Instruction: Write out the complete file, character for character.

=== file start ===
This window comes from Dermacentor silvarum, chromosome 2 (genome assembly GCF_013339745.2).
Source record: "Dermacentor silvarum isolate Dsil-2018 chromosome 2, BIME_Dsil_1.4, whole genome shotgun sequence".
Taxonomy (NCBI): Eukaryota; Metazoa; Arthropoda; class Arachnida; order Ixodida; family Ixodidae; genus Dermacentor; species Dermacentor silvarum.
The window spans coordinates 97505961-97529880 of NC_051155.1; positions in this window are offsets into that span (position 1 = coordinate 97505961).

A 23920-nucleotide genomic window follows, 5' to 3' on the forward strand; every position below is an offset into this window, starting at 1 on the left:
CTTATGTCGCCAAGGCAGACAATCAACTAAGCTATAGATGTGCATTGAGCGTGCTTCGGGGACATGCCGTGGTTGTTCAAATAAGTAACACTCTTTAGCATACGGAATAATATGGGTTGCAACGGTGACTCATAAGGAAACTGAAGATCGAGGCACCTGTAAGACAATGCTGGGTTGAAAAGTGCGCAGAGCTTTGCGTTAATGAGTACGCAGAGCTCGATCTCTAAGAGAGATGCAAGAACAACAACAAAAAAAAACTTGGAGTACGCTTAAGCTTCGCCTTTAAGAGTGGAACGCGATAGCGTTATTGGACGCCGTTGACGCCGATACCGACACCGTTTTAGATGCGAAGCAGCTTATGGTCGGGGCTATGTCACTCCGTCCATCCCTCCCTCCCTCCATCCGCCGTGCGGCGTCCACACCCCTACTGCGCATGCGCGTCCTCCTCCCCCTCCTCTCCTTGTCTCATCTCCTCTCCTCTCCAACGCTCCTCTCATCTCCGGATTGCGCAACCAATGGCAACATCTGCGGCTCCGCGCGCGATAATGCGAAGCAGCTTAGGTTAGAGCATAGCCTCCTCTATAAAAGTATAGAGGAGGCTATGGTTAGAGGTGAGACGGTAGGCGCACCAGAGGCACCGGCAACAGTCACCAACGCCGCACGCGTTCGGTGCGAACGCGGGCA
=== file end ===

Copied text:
This window comes from Dermacentor silvarum, chromosome 2 (genome assembly GCF_013339745.2).
Source record: "Dermacentor silvarum isolate Dsil-2018 chromosome 2, BIME_Dsil_1.4, whole genome shotgun sequence".
Taxonomy (NCBI): Eukaryota; Metazoa; Arthropoda; class Arachnida; order Ixodida; family Ixodidae; genus Dermacentor; species Dermacentor silvarum.
The window spans coordinates 97505961-97529880 of NC_051155.1; positions in this window are offsets into that span (position 1 = coordinate 97505961).

A 23920-nucleotide genomic window follows, 5' to 3' on the forward strand; every position below is an offset into this window, starting at 1 on the left:
CTTATGTCGCCAAGGCAGACAATCAACTAAGCTATAGATGTGCATTGAGCGTGCTTCGGGGACATGCCGTGGTTGTTCAAATAAGTAACACTCTTTAGCATACGGAATAATATGGGTTGCAACGGTGACTCATAAGGAAACTGAAGATCGAGGCACCTGTAAGACAATGCTGGGTTGAAAAGTGCGCAGAGCTTTGCGTTAATGAGTACGCAGAGCTCGATCTCTAAGAGAGATGCAAGAACAACAACAAAAAAAAACTTGGAGTACGCTTAAGCTTCGCCTTTAAGAGTGGAACGCGATAGCGTTATTGGACGCCGTTGACGCCGATACCGACACCGTTTTAGATGCGAAGCAGCTTATGGTCGGGGCTATGTCACTCCGTCCATCCCTCCCTCCCTCCATCCGCCGTGCGGCGTCCACACCCCTACTGCGCATGCGCGTCCTCCTCCCCCTCCTCTCCTTGTCTCATCTCCTCTCCTCTCCAACGCTCCTCTCATCTCCGGATTGCGCAACCAATGGCAACATCTGCGGCTCCGCGCGCGATAATGCGAAGCAGCTTAGGTTAGAGCATAGCCTCCTCTATAAAAGTATAGAGGAGGCTATGGTTAGAGGTGAGACGGTAGGCGCACCAGAGGCACCGGCAACAGTCACCAACGCCGCACGCGTTCGGTGCGAACGCGGGCA